Defeat for teacher training proposals

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THE GOVERNMENT'S plans for school-based teacher training were heavily dented yesterday by a two- vote defeat in the House of Lords, writes Patricia Wynn Davies.

The setback came during the Committee Stage of the Education Bill, which provides for a national Teacher Training Agency and changes to student unions. Peers voted 123 to 121 for a Labour amendment ensuring schools can only run teacher-training courses in partnership with, and accredited by, higher education institutions.

The amendment was moved by Lord Judd, Labour's education spokesman in the Lords, who said afterwards: 'The House has voted for teacher education, of which training is only a part, as the basis for our teachers to learn their profession, not for the Government's cheap and nasty concept of classroom technicians.'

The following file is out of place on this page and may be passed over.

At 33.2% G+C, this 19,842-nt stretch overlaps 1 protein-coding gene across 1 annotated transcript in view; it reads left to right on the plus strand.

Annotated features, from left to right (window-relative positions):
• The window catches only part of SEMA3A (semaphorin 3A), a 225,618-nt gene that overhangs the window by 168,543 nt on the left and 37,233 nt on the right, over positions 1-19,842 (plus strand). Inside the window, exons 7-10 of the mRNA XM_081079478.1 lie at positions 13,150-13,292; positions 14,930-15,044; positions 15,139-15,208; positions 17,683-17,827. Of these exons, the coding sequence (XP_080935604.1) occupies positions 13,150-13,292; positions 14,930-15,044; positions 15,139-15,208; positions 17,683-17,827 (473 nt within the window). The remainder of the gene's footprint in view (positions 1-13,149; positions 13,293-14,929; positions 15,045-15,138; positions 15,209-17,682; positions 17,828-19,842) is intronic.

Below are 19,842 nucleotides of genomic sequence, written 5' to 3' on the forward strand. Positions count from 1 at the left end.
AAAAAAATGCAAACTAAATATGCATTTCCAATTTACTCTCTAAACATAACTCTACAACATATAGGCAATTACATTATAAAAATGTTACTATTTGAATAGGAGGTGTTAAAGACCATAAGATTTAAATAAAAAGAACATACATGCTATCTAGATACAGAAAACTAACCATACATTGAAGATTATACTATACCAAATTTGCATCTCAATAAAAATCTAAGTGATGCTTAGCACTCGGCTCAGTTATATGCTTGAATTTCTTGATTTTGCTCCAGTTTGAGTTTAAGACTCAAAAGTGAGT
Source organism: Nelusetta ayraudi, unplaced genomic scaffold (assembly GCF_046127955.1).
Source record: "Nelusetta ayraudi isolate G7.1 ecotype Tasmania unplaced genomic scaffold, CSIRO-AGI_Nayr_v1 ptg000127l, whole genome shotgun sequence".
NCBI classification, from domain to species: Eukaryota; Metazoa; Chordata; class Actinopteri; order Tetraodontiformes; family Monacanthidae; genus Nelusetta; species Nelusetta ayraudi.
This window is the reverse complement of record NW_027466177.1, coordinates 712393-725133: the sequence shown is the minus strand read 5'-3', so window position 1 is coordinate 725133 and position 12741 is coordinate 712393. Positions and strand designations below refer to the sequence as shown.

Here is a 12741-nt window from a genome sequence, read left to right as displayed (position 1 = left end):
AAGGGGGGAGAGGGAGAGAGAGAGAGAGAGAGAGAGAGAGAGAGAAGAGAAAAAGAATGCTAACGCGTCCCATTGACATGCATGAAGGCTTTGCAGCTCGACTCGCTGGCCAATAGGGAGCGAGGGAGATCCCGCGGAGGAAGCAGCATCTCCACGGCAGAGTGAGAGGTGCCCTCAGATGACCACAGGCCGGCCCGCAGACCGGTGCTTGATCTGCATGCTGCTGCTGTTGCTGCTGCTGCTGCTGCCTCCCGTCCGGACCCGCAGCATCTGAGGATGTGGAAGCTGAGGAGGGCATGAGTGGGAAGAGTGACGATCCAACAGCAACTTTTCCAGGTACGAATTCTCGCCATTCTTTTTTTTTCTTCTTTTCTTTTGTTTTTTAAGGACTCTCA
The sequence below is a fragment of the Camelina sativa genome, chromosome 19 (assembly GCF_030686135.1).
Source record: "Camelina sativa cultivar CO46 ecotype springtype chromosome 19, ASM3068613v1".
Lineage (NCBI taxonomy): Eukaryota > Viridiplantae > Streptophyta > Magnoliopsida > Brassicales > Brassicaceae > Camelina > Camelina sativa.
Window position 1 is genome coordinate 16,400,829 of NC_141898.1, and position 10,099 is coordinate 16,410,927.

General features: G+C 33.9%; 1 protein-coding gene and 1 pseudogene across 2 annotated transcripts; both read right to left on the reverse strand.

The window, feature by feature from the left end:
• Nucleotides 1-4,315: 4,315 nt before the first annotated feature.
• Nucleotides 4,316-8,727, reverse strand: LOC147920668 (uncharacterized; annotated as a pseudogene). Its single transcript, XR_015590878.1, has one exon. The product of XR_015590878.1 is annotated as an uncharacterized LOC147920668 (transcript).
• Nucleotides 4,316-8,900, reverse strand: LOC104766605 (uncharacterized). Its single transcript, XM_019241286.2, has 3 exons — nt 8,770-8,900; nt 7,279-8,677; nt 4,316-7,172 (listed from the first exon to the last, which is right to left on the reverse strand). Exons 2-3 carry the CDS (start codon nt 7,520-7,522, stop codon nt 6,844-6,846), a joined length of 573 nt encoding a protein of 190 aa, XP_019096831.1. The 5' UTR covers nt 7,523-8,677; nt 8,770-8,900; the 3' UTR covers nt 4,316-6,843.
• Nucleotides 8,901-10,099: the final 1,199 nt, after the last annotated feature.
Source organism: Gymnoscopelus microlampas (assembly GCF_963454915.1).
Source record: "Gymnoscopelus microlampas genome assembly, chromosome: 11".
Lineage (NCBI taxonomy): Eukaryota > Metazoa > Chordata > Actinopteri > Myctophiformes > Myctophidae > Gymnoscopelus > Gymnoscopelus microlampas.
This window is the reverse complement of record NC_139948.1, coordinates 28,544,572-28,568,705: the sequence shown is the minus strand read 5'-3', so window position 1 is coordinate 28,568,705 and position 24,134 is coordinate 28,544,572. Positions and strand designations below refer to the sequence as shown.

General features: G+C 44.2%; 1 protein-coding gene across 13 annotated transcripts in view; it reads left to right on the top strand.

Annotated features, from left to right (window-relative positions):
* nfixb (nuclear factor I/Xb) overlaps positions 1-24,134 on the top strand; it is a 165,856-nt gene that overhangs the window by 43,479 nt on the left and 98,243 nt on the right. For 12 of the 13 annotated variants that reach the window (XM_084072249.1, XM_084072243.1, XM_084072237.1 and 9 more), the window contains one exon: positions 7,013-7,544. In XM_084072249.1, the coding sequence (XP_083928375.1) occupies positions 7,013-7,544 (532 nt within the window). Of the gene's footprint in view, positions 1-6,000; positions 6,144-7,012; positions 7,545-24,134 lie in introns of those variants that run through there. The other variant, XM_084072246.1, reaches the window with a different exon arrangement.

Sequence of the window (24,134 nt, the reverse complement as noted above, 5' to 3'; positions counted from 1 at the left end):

Ann Taylor, Labour's education spokesperson, said: 'After the embarrassing climbdown over student union reforms, there is nothing left to argue about. John Patten should withdraw this divisive and unnecessary Bill immediately.'

But Baroness Blatch, Minister of State for Education, indicated that the Government would seek to reverse the defeat when the Bill reaches the Commons.

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